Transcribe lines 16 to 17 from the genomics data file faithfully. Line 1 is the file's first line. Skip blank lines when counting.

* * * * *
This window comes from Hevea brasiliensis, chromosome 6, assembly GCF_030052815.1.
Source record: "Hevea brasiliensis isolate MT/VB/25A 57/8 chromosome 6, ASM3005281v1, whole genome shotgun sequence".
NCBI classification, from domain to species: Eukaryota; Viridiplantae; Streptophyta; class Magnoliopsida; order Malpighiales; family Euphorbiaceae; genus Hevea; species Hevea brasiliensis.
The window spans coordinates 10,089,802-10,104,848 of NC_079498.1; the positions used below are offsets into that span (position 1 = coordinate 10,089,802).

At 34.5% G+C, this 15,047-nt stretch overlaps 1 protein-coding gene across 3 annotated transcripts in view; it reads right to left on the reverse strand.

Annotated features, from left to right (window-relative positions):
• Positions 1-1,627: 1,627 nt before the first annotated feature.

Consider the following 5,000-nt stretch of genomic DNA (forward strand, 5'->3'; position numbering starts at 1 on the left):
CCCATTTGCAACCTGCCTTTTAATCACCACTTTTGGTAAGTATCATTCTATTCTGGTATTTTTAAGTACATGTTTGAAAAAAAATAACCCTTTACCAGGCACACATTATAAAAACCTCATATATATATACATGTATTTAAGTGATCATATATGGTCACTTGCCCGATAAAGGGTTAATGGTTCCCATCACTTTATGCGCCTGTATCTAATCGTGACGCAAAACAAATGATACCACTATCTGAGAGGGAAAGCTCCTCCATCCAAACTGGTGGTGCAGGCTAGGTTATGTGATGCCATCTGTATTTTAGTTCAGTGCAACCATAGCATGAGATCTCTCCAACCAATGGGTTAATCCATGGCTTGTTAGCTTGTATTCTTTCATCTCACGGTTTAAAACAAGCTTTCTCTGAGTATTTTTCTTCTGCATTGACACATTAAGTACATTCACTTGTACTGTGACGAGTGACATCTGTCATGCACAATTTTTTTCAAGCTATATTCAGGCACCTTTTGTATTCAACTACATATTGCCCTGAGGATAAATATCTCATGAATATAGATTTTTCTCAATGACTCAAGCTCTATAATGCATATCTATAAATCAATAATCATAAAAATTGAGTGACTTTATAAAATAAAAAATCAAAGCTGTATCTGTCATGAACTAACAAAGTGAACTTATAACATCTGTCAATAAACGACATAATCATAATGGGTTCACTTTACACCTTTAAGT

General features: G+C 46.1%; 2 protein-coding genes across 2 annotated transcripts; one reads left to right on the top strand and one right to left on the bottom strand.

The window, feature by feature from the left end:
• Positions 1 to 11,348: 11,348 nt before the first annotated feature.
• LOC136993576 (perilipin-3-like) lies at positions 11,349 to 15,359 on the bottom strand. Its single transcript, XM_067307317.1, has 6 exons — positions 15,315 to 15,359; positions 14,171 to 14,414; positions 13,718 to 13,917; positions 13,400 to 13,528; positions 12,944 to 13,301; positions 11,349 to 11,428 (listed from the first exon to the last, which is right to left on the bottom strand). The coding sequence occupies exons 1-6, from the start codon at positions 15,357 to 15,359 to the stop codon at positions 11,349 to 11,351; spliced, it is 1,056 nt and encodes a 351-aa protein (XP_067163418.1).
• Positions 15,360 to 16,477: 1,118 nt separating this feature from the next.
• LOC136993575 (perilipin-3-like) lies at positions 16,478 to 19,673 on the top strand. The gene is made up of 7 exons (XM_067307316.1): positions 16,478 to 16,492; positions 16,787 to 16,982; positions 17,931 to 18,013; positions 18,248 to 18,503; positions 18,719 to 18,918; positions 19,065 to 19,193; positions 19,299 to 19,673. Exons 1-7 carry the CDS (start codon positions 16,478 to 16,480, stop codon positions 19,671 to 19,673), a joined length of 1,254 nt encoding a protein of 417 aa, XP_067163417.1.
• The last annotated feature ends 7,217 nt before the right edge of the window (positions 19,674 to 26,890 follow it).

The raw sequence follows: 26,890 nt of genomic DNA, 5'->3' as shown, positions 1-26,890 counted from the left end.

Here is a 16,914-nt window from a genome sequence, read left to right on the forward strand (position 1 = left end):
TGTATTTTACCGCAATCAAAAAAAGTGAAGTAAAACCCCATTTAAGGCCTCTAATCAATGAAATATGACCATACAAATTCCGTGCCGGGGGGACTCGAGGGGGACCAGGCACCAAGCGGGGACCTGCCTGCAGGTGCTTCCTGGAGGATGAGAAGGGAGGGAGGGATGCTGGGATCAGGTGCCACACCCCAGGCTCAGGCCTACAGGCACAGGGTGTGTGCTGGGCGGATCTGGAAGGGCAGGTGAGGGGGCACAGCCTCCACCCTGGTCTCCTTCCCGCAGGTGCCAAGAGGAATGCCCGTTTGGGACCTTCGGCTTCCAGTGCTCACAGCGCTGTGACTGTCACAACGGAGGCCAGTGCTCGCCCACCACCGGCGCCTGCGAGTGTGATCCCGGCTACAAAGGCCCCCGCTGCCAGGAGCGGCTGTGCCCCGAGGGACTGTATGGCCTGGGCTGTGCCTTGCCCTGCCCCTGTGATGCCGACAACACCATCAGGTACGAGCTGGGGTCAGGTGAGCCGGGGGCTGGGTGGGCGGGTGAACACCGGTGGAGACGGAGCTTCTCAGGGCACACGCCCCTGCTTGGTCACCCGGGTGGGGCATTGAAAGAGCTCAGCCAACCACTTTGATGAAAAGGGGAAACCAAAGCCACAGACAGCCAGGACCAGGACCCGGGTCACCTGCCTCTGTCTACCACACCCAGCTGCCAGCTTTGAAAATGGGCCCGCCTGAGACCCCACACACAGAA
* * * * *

• The last annotated feature ends 7,217 nt before the right edge of the window (positions 19,674 to 26,890 follow it).

The raw sequence follows: 26,890 nt of genomic DNA, 5'->3' as shown, positions 1-26,890 counted from the left end.